as a fan of Pialat I was expecting great things, and yes, this is a wonderful portrait of an artist, full of space for interpretation, not vulgar in any sense (I believe most biographical films about artists long gone are vulgar, because they shape a stereotype, while Pialat manages to avoid that). however, I have to admit that it felt as if something crucial was missing, some cinematic magic. 3,5
One of the greatest films I have ever seen. Probably Pialat's best (and Pialat is an unreconstituted God). So much to savor. I am especially struck by the seamless unified mastery of what is in fact the work of three different cinematographers. Pialat is the only rival to Cassavetes in representing the complicated dynamic mess we all are. If Joan of Arc is my quintessential screen woman, Dutonc's Van Gogh is my man.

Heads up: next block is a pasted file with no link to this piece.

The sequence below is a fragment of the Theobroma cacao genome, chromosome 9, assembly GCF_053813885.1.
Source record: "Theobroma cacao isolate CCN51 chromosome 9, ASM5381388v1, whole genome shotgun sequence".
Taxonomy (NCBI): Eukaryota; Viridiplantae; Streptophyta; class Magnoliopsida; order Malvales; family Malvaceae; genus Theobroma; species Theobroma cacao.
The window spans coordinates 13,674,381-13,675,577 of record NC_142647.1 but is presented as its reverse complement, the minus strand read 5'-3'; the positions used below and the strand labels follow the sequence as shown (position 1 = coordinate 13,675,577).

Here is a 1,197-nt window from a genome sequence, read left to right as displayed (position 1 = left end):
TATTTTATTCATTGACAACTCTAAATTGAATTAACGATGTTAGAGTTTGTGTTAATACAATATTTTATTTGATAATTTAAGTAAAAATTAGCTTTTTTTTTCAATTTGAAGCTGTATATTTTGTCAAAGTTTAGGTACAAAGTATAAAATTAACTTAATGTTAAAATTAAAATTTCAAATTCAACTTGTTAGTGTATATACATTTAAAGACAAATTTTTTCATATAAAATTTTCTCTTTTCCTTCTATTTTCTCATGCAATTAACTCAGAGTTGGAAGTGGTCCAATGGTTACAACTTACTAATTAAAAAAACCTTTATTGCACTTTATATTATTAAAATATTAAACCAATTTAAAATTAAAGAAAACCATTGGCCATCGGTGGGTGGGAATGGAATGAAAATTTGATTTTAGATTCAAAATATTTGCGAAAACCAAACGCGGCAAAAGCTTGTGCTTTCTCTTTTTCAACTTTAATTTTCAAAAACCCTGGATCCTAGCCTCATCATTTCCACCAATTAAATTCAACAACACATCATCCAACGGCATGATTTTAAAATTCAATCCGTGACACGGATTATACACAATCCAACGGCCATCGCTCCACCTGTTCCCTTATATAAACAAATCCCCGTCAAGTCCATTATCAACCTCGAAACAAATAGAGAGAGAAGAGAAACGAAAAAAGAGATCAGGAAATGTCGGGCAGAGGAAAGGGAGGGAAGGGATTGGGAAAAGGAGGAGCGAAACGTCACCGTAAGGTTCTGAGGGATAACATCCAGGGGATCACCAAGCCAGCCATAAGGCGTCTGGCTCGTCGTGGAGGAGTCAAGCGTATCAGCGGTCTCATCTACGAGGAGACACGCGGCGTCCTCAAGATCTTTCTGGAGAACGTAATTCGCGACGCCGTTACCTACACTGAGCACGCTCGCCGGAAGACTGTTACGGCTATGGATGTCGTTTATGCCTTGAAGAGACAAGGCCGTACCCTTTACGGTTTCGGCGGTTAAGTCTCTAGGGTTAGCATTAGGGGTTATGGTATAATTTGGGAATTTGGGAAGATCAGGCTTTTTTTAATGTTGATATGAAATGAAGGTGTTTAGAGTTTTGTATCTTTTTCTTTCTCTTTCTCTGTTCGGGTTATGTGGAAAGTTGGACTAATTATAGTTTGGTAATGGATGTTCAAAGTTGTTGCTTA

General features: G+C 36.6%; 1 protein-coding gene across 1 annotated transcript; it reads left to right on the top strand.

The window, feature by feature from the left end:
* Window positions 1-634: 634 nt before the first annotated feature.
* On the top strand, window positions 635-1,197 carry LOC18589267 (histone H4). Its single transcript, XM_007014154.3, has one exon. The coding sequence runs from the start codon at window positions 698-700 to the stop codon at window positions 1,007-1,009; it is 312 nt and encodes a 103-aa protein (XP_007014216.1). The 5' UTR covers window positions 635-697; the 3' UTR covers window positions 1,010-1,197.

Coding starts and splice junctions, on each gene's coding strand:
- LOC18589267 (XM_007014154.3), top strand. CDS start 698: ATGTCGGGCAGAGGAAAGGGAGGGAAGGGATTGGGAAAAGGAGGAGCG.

Lots to love here - the relationship with the brother and his wife is strong; the discussion of art is intelligent; and Pialat's modulation of emotions in script and actors' performances within a scene is particularly masterful. Oddly the relationship with Marguerite holds the film together well, despite there being no real evidence for it; slightly questionable biopic practice, but ah well... More Pialat please!